Farm Development

Googlebot's Fatal Flaw And How You Can Fix It (or Get Rich Trying)

I came across this article today on Coding Horror about how Google has a monopoly on search engines and how something must be done about it. I'm not one who falls into the "Google Is Evil" camp; I actually think they are a benevolent force in the world :) However, as with any monopoly, the lack of competition stifles progress. And when I think about the state of today's technology, I can't help but wonder why Google has not fixed the most fatal flaw in their Googlebot :

It does not behave like a web browser.

Search engines are made for people and the majority of people browse the Internet with a web browser. The first comment on the article is a cry for help: "What can we do?" I have an answer to that question. And you can take my answer and turn it into a business plan and climb the golden staircase to success. Any smart investor would be begging you to take their money. Google generated $5.37 billion dollars in Q2 of 2008 and their flagship product doesn't even work! In fact, I'm going to give this to you all for free; all I ask is that you visit me one day and say thanks. Are you ready?


If you build what I am about to propose, Google would soil their pants. You would invoke the mighty forces of the free market and perhaps Google will fix their own Googlebot. That is, if they don't buy yours first.

Before I get into the technical details, let's consider the problem. Here is a little hobby site I built for browsing and listening to records on eBay: http://aintjustsoul.net/ As you click around you'll notice it uses lots of sexy Ajax to load images and play sounds. This is good for users with web browsers but not good for Googlebots. In fact, before I added static representations of content, you could not find my website by searching Google. As a webmaster (I love that word), I should not have to produce a static, non-sneaky version of my site just for Google. Humans can already use it, right?! Whether Google wants to admit or not, Ajax enabled websites are the future of the Internet. There are just so many usability issues that can be solved with Ajax. Gmail is the best example of how Ajax improves user experience.

If Google doesn't learn how to crawl the web like a real person IT WILL FAIL.

Here is my recipe for a browser-like search indexer. I'll sheepishly point out that I gave myself two hours to build a prototype of this and I failed. However, I am confident that someone with more experience fighting cross-domain browser limitations could build one in two hours or less! That is your challenge. Digg this, slashdot it, do whatever it takes. This is how you can help.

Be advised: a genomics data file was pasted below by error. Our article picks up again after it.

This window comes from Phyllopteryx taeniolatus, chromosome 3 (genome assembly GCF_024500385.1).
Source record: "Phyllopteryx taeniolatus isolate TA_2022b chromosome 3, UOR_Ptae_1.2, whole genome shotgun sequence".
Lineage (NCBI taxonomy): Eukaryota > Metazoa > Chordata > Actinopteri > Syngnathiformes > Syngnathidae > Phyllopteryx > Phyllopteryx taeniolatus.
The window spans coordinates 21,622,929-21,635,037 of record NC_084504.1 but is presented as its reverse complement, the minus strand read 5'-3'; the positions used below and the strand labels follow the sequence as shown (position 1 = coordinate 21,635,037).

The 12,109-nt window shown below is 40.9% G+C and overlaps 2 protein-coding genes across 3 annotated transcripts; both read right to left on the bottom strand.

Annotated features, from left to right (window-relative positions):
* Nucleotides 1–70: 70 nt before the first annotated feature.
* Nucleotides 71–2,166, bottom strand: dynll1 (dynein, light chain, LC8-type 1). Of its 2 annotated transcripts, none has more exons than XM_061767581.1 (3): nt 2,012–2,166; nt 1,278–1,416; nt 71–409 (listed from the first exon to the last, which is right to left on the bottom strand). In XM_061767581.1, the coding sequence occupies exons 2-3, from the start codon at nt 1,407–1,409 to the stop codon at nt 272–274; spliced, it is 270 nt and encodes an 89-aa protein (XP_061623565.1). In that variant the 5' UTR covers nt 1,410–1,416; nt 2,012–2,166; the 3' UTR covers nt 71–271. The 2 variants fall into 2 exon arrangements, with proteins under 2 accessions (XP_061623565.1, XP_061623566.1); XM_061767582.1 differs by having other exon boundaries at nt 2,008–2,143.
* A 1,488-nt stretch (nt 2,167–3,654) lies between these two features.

Ingredients:

  1. Indexer: A server that accepts a POST with two parameters: url, link_clicked, and text. This service saves data for the search index. The link_clicked would be the text of a link that might have been clicked while at the given URL (the problem with URLs that do not change is that there is no way to send a person back to the page from a search engine; however, people use anchor based navigation to work around this).
  2. Crawler: An HTML file that you can load in a web browser and give it a URL to start at. It loads the page, posts the text to the Indexer then clicks each link, posting a "snapshot" after each click.
  3. Database: A very big database. I'd suggest the Amazon Simple Storage System (S3).
  4. Grid: A way to run many web browsers in parallel, like, at least 1,000 at once. The Web is big but don't let that intimidate you! I'd suggest the Amazon Elastic Compute Cloud (EC2) and taking a look at setting up Selenium Grid on EC2 for ideas on how to automate web browsers. The Windmill project may also be useful. The Saucelabs Selenium service might even be great for this.

There you have it. Using these ingredients, I cannot see any technical limitations to building a search engine indexer that behaves like a real web browser. The Crawler is a little complicated so I'll point out some approaches. Conceptually, you want to do something like this (a JavaScript example using jQuery):

$(document).ready(function() {
    load_url("http://aintjustsoul.net/");
    take_snapshot();
});

function take_snapshot(url, link_clicked) {
    // save the text:
    $.post(
        "/path/to/indexer", {
            url: window.location.href, // includes the hash #
            link_clicked: link_clicked && link_clicked.text(),
            text: $("body").text()
        });
    // For every <a> tag (a link), click it and take another snapshot.
    // Note that this query will probably need to be done on an iframe (see below).
    $("a").each(function(link_clicked) {
        take_snapshot(url, link_clicked);
    });
};

function load_url(url) {
    // FIXME: cross-domain compatible Ajax load (see below)
};

This code obviously will not work as is. Mainly because the cross-domain security will force you to load into an iframe or some similar approach. But you get the idea. There are several solutions to the cross-domain issues; one is detailed here using iframes and the dojox.io module solves it like this:

dojox.io.xhrPlugins.addCrossSiteXhr("http://aintjustsoul.net/");
dojo.xhrGet({url:"http://aintjustsoul.net/", ...});

If you want to be boring you could make your own proxy server in Python (or whatever) that loads URLs locally and passes through the content. (It would be slightly more exciting if the proxy had a bacon feature, like http://bacolicio.us/.) The take_snapshot() function would then need to pull some tricks to rewrite link URLs before clicking on them.

I'm still convinced this is easy. I have no idea why Google isn't doing it already. Some other things to consider: You'd probably end up wrestling a little bit with popup windows and JavaScript conflicts, but window.onerror() can help you log these problems for analysis. You'd need a comprehensive browser farm. But Firefox is a great place to start since you can run it cheaply on EC2 using Linux. Most sites seem to work in Firefox these days so it might even be sufficient enough for indexing purposes.

  • Re: Googlebot's Fatal Flaw And How You Can Fix It (or Get Rich Trying)